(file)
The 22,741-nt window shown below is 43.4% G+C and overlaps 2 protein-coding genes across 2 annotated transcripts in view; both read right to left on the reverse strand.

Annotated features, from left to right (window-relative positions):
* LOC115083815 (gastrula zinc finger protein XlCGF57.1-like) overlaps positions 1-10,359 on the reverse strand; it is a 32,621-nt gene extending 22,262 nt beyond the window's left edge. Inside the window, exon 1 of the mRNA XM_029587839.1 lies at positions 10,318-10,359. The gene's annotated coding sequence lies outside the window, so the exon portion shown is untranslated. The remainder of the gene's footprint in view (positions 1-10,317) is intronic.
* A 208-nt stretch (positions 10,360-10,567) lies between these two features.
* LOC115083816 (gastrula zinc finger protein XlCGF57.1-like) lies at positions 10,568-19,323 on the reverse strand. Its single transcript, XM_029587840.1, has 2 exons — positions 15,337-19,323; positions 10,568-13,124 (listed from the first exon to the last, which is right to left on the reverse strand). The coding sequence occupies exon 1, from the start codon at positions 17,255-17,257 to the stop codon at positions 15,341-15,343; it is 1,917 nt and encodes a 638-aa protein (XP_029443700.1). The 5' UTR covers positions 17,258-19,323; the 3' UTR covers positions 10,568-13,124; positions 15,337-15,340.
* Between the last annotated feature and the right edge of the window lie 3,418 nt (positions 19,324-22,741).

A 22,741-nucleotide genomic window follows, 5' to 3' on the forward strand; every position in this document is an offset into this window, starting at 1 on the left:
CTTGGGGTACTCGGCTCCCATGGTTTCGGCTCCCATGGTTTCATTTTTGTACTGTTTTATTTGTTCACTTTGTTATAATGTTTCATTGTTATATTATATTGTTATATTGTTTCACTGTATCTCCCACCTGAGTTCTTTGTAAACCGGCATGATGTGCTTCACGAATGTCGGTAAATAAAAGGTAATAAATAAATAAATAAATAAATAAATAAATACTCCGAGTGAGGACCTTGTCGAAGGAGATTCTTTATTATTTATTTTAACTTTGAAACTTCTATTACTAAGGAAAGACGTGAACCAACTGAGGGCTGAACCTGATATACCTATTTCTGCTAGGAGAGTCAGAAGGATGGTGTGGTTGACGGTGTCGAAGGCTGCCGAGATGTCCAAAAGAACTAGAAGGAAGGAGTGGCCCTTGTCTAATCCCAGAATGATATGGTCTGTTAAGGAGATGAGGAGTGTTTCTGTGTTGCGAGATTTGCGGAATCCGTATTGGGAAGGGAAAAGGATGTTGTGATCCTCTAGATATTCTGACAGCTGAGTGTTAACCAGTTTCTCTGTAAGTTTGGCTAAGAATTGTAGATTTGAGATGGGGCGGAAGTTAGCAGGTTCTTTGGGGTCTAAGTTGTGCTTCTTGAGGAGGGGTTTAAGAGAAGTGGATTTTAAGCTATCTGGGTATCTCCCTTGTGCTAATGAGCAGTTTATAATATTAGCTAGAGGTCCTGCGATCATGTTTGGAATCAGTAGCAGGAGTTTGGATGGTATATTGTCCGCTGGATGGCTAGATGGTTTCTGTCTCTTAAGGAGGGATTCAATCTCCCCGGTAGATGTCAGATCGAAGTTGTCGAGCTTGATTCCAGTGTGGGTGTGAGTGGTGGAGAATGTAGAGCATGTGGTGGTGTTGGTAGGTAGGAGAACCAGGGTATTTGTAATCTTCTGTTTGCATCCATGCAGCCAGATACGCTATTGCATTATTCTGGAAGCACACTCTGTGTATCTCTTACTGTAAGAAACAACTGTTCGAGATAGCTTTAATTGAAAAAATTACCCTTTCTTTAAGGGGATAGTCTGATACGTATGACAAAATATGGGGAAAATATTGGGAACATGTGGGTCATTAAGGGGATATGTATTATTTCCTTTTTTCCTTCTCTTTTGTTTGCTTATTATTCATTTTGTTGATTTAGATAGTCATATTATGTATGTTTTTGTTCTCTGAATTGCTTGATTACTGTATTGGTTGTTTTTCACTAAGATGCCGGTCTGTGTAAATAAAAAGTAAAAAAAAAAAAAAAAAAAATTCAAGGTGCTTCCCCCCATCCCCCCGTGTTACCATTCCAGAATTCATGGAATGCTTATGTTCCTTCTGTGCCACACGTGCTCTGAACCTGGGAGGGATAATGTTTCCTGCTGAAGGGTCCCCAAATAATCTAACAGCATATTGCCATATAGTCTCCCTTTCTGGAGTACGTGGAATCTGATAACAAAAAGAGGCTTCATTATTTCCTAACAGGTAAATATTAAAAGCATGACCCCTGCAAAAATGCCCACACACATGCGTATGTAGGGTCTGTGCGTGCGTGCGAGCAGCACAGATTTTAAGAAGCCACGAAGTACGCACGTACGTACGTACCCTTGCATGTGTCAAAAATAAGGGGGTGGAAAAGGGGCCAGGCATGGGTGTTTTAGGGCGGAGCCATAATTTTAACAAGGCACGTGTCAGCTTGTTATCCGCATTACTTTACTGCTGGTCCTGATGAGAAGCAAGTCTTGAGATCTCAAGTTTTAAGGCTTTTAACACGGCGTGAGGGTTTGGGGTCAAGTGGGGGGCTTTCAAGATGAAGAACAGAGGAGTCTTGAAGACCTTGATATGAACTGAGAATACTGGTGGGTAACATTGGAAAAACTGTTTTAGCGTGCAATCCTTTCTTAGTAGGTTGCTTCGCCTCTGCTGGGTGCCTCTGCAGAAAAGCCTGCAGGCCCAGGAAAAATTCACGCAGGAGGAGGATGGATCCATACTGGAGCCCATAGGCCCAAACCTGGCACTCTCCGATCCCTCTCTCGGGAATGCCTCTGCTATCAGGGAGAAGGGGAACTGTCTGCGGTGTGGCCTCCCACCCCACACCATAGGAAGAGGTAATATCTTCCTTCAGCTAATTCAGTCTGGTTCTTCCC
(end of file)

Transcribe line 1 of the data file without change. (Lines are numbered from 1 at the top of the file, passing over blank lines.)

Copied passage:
The 22,741-nt window shown below is 43.4% G+C and overlaps 2 protein-coding genes across 2 annotated transcripts in view; both read right to left on the reverse strand.